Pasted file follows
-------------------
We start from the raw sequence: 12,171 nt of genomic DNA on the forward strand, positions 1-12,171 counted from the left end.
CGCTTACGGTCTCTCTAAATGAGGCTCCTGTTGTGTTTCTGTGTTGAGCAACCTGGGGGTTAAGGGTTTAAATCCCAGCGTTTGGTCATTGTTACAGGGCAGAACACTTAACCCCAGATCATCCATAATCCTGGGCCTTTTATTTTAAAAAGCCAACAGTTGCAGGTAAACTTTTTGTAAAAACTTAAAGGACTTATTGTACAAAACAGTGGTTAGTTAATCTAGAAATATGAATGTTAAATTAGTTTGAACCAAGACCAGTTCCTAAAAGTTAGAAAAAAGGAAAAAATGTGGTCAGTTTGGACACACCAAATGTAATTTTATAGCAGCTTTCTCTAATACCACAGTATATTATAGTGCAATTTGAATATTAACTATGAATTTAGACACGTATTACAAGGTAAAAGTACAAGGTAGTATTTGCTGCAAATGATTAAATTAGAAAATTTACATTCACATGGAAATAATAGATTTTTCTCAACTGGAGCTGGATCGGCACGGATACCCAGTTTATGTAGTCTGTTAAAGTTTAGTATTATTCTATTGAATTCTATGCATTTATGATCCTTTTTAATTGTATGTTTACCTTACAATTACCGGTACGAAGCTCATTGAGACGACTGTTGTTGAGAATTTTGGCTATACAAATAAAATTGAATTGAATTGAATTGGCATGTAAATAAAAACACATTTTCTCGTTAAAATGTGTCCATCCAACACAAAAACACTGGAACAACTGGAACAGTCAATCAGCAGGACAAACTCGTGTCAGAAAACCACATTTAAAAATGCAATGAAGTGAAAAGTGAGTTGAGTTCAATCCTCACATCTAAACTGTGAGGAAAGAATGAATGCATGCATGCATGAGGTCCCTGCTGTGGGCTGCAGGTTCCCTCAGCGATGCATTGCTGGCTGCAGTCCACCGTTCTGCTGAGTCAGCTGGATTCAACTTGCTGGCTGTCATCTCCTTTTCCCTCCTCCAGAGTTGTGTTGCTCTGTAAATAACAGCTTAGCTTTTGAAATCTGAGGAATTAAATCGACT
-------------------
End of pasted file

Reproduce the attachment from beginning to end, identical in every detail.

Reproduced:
We start from the raw sequence: 12,171 nt of genomic DNA on the forward strand, positions 1-12,171 counted from the left end.
CGCTTACGGTCTCTCTAAATGAGGCTCCTGTTGTGTTTCTGTGTTGAGCAACCTGGGGGTTAAGGGTTTAAATCCCAGCGTTTGGTCATTGTTACAGGGCAGAACACTTAACCCCAGATCATCCATAATCCTGGGCCTTTTATTTTAAAAAGCCAACAGTTGCAGGTAAACTTTTTGTAAAAACTTAAAGGACTTATTGTACAAAACAGTGGTTAGTTAATCTAGAAATATGAATGTTAAATTAGTTTGAACCAAGACCAGTTCCTAAAAGTTAGAAAAAAGGAAAAAATGTGGTCAGTTTGGACACACCAAATGTAATTTTATAGCAGCTTTCTCTAATACCACAGTATATTATAGTGCAATTTGAATATTAACTATGAATTTAGACACGTATTACAAGGTAAAAGTACAAGGTAGTATTTGCTGCAAATGATTAAATTAGAAAATTTACATTCACATGGAAATAATAGATTTTTCTCAACTGGAGCTGGATCGGCACGGATACCCAGTTTATGTAGTCTGTTAAAGTTTAGTATTATTCTATTGAATTCTATGCATTTATGATCCTTTTTAATTGTATGTTTACCTTACAATTACCGGTACGAAGCTCATTGAGACGACTGTTGTTGAGAATTTTGGCTATACAAATAAAATTGAATTGAATTGAATTGGCATGTAAATAAAAACACATTTTCTCGTTAAAATGTGTCCATCCAACACAAAAACACTGGAACAACTGGAACAGTCAATCAGCAGGACAAACTCGTGTCAGAAAACCACATTTAAAAATGCAATGAAGTGAAAAGTGAGTTGAGTTCAATCCTCACATCTAAACTGTGAGGAAAGAATGAATGCATGCATGCATGAGGTCCCTGCTGTGGGCTGCAGGTTCCCTCAGCGATGCATTGCTGGCTGCAGTCCACCGTTCTGCTGAGTCAGCTGGATTCAACTTGCTGGCTGTCATCTCCTTTTCCCTCCTCCAGAGTTGTGTTGCTCTGTAAATAACAGCTTAGCTTTTGAAATCTGAGGAATTAAATCGACT